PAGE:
A news item on the Reuters wire service reports on a 10 year projection prepared by the Israeli Foreign Ministry. It seems that they think there’s a very real possibility that the European Union will impose sanctions on Israel because of the ongoing Palestinian problem. Proponents of sanctions have been quick to compare the proposed sanctions to similar actions that were imposed on South Africa due to Apartheid.
To be frank, I’ve always been mildly surprised that the EU hasn’t gotten around to some sort of sanctions already. Most of the support that the Palestinians rely on to keep their terrorist war going comes from Europe, and hate crimes against Jews seem to be on the rise in some European countries. Added to this is the constant criticism of Israel’s actions against suspected terrorists while there’s a ringing silence when it comes to any Palestinian violence.
I’d have to say that, unless Palestinian society destroys itself after the security barrier is completed through civil war, things are unlikely to change. European opinion is always going to be weighted against Israel, and sanctions appear to be inevitable when the EU finally gets it’s act together and produces a unified foreign policy.
11 thoughts on “We’ve All Seen This Coming”
I suspect there’s also a protectionist angle here.
Well, I don’t see a protectionist angle to the Presbyterian USA decision to avoid the taint to its increasingly small pittance of funds from any business doing business in Israel. Surely this is nihilism (whether a choice against or for – what would it be for, a suicide bombing of a bat mitzvah?). This is a culture of death and it squats in its looming darkness at the center of the church as well as along the Gaza strip.
And it does not bode well for the future.
This is from someone who actually had “come back” to the church, dragged by my daughter, and loving the beauty of the music and admiring the generousity and faith of old members, who ignore, I suspect, the national policies. And, the great irony, my daughter was welcomed by the lovely child of a mixed marriage – services on Friday and church on Sunday.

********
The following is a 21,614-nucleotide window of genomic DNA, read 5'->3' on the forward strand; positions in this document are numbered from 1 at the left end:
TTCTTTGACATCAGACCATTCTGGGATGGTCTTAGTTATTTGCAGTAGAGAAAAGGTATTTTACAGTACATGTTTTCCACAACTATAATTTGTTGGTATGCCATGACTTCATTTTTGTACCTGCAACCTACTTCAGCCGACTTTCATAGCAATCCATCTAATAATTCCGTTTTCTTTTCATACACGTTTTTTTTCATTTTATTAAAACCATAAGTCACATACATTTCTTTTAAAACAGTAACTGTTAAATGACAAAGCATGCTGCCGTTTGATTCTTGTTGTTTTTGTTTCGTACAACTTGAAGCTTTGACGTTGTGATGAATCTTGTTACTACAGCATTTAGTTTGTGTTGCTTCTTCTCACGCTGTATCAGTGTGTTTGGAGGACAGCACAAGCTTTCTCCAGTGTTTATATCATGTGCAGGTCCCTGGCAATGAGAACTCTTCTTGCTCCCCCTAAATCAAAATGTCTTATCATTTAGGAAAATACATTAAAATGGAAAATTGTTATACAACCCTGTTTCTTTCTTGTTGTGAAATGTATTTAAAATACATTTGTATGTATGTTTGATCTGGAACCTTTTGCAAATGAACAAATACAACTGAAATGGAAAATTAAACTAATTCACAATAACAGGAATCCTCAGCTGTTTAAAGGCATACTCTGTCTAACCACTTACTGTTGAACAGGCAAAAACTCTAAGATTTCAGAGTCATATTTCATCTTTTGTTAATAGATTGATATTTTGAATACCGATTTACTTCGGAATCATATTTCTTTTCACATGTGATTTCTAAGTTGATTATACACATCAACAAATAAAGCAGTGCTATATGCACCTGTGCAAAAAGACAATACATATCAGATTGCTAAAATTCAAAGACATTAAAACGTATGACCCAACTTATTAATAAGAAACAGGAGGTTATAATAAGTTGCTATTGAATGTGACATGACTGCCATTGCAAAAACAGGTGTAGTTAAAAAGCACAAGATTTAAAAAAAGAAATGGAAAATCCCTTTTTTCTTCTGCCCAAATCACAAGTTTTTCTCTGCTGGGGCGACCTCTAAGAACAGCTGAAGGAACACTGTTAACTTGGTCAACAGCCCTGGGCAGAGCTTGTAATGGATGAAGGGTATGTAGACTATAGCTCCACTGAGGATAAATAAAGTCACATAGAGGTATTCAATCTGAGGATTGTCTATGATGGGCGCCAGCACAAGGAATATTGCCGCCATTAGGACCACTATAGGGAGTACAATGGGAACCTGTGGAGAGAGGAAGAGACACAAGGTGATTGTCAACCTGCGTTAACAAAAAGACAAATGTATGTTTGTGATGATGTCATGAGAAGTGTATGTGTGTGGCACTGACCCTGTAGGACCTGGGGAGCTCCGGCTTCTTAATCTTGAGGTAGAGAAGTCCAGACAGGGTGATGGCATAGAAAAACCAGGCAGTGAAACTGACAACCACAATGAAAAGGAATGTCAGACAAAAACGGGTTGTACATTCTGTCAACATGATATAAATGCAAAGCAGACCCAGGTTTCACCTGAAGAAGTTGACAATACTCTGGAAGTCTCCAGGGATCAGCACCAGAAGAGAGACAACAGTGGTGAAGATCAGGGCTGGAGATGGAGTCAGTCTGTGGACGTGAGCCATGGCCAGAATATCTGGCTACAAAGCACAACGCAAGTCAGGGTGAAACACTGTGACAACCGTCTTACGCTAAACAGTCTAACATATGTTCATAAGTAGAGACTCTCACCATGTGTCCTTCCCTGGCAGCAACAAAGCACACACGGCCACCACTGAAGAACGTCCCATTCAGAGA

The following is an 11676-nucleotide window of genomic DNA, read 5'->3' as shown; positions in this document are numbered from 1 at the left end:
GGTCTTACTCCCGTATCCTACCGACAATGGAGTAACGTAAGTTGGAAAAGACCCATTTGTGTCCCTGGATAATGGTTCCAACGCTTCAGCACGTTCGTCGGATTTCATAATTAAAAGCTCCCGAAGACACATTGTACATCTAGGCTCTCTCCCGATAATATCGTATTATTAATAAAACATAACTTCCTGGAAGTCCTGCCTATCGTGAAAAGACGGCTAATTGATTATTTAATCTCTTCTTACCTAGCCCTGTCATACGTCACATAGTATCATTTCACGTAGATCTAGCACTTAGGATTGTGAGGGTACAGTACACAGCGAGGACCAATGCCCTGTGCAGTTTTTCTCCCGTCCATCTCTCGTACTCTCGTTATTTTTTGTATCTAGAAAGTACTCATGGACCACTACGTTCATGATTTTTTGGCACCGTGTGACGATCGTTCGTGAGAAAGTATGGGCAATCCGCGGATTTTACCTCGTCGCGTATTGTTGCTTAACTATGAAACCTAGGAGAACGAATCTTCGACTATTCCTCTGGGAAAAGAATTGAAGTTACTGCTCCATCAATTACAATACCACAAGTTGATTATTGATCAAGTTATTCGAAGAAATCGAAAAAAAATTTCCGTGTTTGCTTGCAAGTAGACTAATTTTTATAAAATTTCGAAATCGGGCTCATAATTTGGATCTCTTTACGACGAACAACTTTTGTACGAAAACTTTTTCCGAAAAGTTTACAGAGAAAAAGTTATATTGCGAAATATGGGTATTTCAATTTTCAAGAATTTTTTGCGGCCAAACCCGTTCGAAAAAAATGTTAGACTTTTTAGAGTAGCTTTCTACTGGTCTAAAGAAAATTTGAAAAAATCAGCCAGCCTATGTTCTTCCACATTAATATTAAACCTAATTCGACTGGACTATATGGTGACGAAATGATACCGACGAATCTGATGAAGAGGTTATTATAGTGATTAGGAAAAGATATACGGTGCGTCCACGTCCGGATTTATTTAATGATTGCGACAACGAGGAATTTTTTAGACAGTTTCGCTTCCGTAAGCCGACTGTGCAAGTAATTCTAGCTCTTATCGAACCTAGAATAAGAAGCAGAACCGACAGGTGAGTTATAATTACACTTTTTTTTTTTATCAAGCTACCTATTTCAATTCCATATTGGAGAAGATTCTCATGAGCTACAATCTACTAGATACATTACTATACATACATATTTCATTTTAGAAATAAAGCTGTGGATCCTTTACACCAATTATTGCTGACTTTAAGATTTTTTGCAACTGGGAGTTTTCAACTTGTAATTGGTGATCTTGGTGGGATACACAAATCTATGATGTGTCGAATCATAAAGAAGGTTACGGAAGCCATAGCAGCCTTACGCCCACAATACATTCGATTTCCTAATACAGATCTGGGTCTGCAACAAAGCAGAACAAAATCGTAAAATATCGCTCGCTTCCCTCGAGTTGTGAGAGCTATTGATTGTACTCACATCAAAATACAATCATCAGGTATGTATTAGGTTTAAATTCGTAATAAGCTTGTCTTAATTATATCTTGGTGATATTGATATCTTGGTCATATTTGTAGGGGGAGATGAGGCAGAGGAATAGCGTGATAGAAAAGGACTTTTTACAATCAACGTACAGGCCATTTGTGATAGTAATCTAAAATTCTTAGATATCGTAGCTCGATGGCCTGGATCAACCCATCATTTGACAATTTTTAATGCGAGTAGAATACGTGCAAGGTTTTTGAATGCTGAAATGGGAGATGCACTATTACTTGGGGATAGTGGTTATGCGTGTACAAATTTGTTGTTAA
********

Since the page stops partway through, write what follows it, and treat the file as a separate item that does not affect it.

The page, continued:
Not to worry folks.
Some European countries were talking about sanctions against Israel in the past, but Germany always vetoed that, and will continue to do so in the future.
And James: Only a tiny, extremist majority in Germany is doing, or even supporting such attacks as described in the CNN article you linked to (the bombing that injured some Jews was perpetrated by immigrants, not Germans). That has absolutely nothing to do with German policy, or for that matter the overwhelming majority pof Germans.
For that matter, the European Union and Israel have a free-trade agreement. That means that Israeli goods can be imported toll-free. That excludes goods made in the settlements outside Israel, though:
Israel should unilaterally impose sanctions on Europe. F*** ’em. –s
I am often surprised it hasn’t happened yet; or that a major populist has not overtly campaigned for it – to my limited knowledge – since there would be ample popular support for it.
I was told by an otherwise normal Irish person once that Europe should go to war in Israel if that’s what it tools to stop the “Palestinian slaughter”. At the time, I assumed te Guinness factor was involved since we were, of course, in a pub (back when they were still foggy and smoky…sigh).
But you’d be surprised how many people generally agree with such sentiments.
This is one case where EU regulation and treaties – see Ralf’s links – might actually dampen the enthusiasm of many for self-righteous and highly misguided politicized knee-jerkism.
Ralf, good point about the free-trade agreement.
Perhaps Europeans should think twice before sanctioning other countries for occupying territory, however. For example, what if non-Europeans decided to boycott products made in parts of Ukraine that were once in Poland? And I don’t see Germany imposing sanctions on the U.S. because it occupied part of Mexico, etc., etc.
Israel isn’t really sanctioned, just a tariff collected for goods made in the settlements outside the green line. THat doesn’t affect goods made inside the green line.
Well, it would be unpractical for European countries to sanction each other for occupying territories. There isn’t a shred of land that hasn’t belonged to anyone else at some point.
And I don’t support the practice myself, for that matter.
The sanctions imposed on South Africa were established by the United Nations, I believe. That was when the UN was an effective organization.
Of what economic, or otherwise, significance would sanctions imposed by the EU be?
This sounds like internal Israeli fear-mongering politics. ‘The EU will impose sanctions on us unless we withdraw from Gaza as per Sharon’s plan.’
Take it with a grain of salt.
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